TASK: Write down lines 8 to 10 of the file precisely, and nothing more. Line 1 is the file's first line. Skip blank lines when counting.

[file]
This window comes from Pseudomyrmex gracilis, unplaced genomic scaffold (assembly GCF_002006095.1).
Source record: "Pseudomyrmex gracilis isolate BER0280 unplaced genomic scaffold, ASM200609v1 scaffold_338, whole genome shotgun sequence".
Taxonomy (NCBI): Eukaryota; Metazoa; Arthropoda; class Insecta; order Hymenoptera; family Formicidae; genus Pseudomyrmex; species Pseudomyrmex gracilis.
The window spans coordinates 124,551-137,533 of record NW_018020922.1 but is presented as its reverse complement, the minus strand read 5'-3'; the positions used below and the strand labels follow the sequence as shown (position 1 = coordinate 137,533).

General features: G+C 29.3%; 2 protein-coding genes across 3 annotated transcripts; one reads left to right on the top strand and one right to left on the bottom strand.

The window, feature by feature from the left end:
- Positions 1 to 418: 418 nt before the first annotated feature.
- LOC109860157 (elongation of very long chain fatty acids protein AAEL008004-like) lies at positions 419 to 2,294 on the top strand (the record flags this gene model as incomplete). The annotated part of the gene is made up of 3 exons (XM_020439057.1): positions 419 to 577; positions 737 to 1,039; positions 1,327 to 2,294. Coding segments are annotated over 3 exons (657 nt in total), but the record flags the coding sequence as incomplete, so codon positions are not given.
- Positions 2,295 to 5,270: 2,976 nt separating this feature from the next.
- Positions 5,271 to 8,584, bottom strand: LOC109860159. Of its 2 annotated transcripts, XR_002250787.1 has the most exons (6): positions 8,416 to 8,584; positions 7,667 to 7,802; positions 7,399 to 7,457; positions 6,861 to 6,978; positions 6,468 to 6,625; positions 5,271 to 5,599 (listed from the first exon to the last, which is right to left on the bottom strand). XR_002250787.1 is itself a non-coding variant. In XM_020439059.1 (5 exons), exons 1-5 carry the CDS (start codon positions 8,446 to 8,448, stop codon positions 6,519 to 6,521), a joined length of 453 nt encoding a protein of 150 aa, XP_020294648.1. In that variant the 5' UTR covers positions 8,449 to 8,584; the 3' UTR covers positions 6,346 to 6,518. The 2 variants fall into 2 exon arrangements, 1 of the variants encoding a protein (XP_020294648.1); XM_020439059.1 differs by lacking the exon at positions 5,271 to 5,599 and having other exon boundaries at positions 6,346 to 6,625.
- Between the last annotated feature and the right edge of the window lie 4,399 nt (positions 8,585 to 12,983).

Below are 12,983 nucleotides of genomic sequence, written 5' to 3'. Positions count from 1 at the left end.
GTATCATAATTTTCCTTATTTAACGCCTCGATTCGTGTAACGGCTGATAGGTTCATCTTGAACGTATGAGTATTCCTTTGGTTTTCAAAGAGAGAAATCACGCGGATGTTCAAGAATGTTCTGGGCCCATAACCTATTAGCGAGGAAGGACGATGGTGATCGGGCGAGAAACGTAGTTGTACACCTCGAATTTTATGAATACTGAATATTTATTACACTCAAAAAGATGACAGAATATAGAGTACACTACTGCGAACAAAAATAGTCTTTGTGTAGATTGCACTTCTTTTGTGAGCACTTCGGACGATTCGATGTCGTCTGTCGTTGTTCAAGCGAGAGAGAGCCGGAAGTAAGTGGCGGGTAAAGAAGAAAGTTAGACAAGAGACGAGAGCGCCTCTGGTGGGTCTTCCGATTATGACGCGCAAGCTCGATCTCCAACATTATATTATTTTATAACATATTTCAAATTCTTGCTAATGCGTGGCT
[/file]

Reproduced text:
- LOC109860157 (elongation of very long chain fatty acids protein AAEL008004-like) lies at positions 419 to 2,294 on the top strand (the record flags this gene model as incomplete). The annotated part of the gene is made up of 3 exons (XM_020439057.1): positions 419 to 577; positions 737 to 1,039; positions 1,327 to 2,294. Coding segments are annotated over 3 exons (657 nt in total), but the record flags the coding sequence as incomplete, so codon positions are not given.
- Positions 2,295 to 5,270: 2,976 nt separating this feature from the next.
- Positions 5,271 to 8,584, bottom strand: LOC109860159. Of its 2 annotated transcripts, XR_002250787.1 has the most exons (6): positions 8,416 to 8,584; positions 7,667 to 7,802; positions 7,399 to 7,457; positions 6,861 to 6,978; positions 6,468 to 6,625; positions 5,271 to 5,599 (listed from the first exon to the last, which is right to left on the bottom strand). XR_002250787.1 is itself a non-coding variant. In XM_020439059.1 (5 exons), exons 1-5 carry the CDS (start codon positions 8,446 to 8,448, stop codon positions 6,519 to 6,521), a joined length of 453 nt encoding a protein of 150 aa, XP_020294648.1. In that variant the 5' UTR covers positions 8,449 to 8,584; the 3' UTR covers positions 6,346 to 6,518. The 2 variants fall into 2 exon arrangements, 1 of the variants encoding a protein (XP_020294648.1); XM_020439059.1 differs by lacking the exon at positions 5,271 to 5,599 and having other exon boundaries at positions 6,346 to 6,625.